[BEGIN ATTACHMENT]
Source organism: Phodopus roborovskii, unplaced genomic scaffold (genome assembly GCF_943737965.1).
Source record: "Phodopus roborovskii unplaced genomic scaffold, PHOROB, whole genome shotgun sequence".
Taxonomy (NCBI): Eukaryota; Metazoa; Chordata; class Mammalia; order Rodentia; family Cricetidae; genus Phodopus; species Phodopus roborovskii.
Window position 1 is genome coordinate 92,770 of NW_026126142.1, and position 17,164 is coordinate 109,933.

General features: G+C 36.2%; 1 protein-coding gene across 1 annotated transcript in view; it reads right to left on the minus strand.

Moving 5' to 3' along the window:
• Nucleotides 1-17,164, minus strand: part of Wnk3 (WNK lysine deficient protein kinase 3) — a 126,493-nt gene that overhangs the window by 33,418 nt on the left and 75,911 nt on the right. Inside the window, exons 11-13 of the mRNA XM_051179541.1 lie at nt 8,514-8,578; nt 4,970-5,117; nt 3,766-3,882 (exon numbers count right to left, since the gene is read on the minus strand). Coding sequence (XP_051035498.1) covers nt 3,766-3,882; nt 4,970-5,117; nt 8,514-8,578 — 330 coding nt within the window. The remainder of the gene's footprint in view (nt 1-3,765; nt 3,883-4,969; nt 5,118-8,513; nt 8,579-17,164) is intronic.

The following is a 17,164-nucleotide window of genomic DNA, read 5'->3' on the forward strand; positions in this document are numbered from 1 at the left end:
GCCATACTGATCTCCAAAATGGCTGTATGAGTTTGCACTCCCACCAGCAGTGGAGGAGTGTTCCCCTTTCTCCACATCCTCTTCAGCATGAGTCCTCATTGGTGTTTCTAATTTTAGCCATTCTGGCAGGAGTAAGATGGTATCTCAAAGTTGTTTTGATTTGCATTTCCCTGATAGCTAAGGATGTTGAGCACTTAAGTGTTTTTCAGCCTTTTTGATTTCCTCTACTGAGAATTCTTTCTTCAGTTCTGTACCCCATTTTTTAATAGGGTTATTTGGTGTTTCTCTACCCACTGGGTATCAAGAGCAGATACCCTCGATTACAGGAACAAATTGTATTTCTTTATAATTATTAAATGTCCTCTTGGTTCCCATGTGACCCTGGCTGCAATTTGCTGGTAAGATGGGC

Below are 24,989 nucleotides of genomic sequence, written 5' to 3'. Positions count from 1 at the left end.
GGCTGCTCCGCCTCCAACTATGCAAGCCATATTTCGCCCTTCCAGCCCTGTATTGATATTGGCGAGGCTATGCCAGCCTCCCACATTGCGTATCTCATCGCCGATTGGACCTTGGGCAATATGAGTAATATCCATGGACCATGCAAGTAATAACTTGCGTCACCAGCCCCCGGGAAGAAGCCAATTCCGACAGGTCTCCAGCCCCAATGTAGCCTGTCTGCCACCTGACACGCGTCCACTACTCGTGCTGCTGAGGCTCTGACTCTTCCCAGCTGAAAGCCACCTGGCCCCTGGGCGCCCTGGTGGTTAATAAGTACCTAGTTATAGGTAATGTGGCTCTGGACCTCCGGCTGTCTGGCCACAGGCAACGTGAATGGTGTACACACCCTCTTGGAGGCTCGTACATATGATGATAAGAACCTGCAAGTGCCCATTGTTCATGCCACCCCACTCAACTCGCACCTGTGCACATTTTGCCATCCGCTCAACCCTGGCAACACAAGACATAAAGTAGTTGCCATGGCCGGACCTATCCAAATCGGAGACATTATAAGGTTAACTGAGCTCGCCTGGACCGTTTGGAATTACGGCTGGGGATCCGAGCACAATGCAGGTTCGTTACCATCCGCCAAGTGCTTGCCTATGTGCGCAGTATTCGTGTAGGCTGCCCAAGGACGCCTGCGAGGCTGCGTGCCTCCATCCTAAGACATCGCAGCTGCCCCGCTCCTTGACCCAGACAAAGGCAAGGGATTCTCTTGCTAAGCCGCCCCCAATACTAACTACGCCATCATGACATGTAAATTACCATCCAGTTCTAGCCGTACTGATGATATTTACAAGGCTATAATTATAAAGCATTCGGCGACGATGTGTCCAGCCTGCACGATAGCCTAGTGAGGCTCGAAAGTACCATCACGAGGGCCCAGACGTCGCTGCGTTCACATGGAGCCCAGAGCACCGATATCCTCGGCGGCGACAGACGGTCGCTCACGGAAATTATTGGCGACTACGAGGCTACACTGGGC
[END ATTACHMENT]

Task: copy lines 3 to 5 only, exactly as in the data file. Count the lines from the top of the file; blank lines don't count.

Taxonomy (NCBI): Eukaryota; Metazoa; Chordata; class Mammalia; order Rodentia; family Cricetidae; genus Phodopus; species Phodopus roborovskii.
Window position 1 is genome coordinate 92,770 of NW_026126142.1, and position 17,164 is coordinate 109,933.

General features: G+C 36.2%; 1 protein-coding gene across 1 annotated transcript in view; it reads right to left on the minus strand.